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State Water Board Seeks Solid Scientific Basis for Update of Bay-Delta Water Quality Plan

California state water regulators poised to boost instream flows to the Sacramento-San Joaquin Delta acknowledged the difficulty in finding the right measure of applied science to benefit the ecosystem.

“We need to look at multiple stressors,” said Dorene D’Adamo, one of five members of the State Water Resources Control Board who convened for a public meeting last Wednesday on the science behind the proposed update of the Bay-Delta Water Quality Control Plan. “The one knob we are looking at is flows and I’d like to see a way to integrate those other stressors in the discussion.”

Against the backdrop of an ailing Delta ecosystem and declining fish populations, the State Water Board is working on a plan to bring more water to the estuary from the Sacramento and San Joaquin rivers and their tributaries in an attempt to protect and restore several fish species of fish on the verge of extinction.  

The idea of boosting flows has unleashed a storm of criticism from water rights holders, who argue that the updated water quality plan amounts to a water grab. But those involved with the science behind the water quality plan say leaving more water in tributaries and the rivers is directly beneficial.

“There is robust science that shows that inflow drives estuary function,” said Matt Holland, senior environmental scientist with the State Water Board.

The water quality plan contemplates a January through June outflow with a 35 percent to 75 percent range of unimpaired inflow, with a possible summer increase to help Delta smelt. A course of adaptive management is key because it allows inflow and outflow to work together, said Holland, adding “we are still looking how to represent that in a regulatory framework.”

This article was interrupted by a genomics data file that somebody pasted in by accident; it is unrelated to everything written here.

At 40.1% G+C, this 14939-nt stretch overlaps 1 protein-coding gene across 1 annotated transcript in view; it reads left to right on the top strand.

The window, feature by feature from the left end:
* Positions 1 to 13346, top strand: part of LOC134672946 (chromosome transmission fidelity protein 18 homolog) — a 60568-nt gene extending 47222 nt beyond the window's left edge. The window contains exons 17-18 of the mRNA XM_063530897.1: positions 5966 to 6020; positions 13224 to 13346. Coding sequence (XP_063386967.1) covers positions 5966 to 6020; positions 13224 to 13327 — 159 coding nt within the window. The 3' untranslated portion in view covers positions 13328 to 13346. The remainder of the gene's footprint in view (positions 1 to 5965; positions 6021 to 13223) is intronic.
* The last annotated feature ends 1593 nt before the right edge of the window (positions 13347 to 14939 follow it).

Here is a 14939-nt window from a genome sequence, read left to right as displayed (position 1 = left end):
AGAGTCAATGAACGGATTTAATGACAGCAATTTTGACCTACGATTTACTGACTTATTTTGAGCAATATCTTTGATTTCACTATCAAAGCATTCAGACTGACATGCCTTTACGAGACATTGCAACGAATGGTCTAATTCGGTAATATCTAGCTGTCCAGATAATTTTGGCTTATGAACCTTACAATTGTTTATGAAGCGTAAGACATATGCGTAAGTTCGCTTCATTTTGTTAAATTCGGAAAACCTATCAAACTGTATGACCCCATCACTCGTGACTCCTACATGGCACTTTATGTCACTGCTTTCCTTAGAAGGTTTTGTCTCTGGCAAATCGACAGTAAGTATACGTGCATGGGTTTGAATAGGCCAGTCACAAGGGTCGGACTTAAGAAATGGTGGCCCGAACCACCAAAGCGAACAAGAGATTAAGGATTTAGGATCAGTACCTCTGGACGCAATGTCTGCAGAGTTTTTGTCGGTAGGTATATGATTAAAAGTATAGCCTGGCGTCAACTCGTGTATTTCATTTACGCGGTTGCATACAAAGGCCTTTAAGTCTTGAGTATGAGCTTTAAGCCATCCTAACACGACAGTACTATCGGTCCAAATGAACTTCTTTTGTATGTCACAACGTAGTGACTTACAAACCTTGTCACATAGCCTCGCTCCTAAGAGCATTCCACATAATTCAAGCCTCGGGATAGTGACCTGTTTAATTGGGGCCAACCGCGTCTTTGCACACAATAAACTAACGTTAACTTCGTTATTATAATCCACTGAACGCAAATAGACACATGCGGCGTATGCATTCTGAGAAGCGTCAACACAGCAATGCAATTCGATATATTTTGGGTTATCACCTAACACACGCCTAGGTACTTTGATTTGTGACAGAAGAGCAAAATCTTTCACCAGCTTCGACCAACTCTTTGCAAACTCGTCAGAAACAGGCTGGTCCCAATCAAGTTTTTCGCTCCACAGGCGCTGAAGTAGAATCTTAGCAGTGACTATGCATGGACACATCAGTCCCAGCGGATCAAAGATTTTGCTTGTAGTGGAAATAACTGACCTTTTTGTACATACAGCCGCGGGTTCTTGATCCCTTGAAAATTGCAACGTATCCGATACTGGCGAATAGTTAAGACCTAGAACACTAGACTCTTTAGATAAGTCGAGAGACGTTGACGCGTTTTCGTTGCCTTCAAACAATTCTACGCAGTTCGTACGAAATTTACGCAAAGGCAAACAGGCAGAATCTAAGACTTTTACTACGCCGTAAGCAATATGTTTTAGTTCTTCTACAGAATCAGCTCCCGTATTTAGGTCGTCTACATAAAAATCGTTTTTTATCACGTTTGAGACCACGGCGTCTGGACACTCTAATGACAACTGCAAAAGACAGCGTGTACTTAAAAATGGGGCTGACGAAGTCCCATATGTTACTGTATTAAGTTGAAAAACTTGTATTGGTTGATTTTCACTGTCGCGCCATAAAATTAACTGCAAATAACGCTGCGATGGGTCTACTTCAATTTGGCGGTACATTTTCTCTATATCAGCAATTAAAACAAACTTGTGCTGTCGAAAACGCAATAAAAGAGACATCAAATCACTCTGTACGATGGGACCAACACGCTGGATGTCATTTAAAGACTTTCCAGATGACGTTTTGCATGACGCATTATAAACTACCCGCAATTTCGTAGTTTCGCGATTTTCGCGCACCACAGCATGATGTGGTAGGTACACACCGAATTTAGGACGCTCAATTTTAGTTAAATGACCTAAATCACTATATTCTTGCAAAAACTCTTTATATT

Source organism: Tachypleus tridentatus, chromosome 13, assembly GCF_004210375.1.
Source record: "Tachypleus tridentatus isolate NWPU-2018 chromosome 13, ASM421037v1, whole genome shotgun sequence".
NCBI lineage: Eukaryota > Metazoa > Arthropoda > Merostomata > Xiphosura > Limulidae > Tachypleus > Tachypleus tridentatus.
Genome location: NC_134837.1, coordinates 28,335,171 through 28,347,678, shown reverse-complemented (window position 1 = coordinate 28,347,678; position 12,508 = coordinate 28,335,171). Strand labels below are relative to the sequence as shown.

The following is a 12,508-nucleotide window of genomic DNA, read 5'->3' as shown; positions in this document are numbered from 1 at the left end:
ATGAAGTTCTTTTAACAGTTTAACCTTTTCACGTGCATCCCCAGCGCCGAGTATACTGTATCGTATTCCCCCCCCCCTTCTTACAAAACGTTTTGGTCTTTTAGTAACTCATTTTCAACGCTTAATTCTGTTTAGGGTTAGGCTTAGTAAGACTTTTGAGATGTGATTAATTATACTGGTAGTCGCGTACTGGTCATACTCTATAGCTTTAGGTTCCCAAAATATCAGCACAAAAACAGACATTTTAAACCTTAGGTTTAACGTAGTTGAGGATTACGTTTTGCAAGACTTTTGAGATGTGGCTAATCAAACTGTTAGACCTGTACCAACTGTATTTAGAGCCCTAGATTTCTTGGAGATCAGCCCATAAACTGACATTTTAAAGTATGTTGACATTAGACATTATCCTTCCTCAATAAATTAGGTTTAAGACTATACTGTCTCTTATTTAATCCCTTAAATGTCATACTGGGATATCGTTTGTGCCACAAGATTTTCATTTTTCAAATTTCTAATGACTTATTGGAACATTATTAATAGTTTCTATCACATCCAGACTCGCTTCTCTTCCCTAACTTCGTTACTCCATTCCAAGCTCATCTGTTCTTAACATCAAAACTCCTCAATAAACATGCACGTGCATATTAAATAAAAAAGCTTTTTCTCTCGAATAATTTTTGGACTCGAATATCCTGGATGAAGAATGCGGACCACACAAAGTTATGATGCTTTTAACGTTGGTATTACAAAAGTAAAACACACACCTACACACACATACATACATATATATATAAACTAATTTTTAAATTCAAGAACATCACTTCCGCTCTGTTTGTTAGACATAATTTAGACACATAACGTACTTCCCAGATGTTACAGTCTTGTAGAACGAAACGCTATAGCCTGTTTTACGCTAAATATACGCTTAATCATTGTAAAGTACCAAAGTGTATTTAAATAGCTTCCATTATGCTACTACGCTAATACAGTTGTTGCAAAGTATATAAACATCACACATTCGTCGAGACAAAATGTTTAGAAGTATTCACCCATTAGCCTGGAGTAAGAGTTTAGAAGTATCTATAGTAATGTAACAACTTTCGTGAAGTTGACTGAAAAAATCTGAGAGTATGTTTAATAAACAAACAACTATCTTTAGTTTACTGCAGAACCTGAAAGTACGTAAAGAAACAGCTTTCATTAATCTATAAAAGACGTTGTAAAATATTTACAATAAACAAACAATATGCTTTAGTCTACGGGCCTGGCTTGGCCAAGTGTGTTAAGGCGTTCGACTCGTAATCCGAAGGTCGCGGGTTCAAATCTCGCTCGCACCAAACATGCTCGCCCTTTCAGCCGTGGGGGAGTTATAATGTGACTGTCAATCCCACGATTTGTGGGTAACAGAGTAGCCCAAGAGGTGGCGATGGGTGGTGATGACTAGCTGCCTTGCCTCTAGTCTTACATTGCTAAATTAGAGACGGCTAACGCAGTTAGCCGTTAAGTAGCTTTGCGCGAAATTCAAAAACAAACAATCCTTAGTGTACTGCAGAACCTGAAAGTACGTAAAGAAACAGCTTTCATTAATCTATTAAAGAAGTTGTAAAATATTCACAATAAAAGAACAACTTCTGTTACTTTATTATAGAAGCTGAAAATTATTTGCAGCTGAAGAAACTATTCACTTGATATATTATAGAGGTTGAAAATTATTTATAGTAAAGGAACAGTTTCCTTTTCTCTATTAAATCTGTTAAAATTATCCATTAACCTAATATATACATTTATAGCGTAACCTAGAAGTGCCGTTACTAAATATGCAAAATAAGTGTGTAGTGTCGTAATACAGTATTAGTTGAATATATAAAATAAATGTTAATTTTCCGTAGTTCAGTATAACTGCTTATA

Because the Delta faces stressors such as water quality, loss of habitat and invasive species, “we need to focus on flow without overly muddying it up,” said Felicia Marcus, chair of the State Water Board. “It’s not the only variable and we need to articulate that and make it clearer.”

Marcus’ colleague Steven Moore said leaving more water in tributaries is a “quantum jump” from the 1995 water quality plan, which placed the burden on the state and federal water projects. The flow discussion “is very weighty” and there needs to be a “robust connection” between a “more sophisticated” flow regime and other stressors, he said.

Deliberation on the updated water plan will continue well into next year and the science behind it is likely to be revised through the peer-review process. Then the State Water Board will embark on establishing a balance between water users and the environment.

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